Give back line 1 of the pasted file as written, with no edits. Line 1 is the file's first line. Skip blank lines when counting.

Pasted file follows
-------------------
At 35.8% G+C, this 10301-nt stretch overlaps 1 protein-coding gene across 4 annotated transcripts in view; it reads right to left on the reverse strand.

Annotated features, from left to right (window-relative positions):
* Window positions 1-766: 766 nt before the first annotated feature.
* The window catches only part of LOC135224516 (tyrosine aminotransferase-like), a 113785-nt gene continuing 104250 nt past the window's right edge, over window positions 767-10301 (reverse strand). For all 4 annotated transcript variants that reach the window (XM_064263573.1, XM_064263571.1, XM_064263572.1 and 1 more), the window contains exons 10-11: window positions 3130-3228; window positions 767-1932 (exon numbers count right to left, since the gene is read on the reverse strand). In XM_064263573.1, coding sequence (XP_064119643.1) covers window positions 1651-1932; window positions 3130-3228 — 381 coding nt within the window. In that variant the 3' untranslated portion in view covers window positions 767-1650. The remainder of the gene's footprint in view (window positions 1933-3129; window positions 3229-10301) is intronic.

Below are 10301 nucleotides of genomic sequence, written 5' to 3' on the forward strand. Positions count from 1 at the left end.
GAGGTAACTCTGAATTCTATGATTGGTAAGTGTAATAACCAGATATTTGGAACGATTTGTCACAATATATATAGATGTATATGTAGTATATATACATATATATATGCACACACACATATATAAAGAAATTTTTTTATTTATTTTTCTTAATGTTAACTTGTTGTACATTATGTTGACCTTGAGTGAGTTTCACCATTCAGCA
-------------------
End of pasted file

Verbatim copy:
At 35.8% G+C, this 10301-nt stretch overlaps 1 protein-coding gene across 4 annotated transcripts in view; it reads right to left on the reverse strand.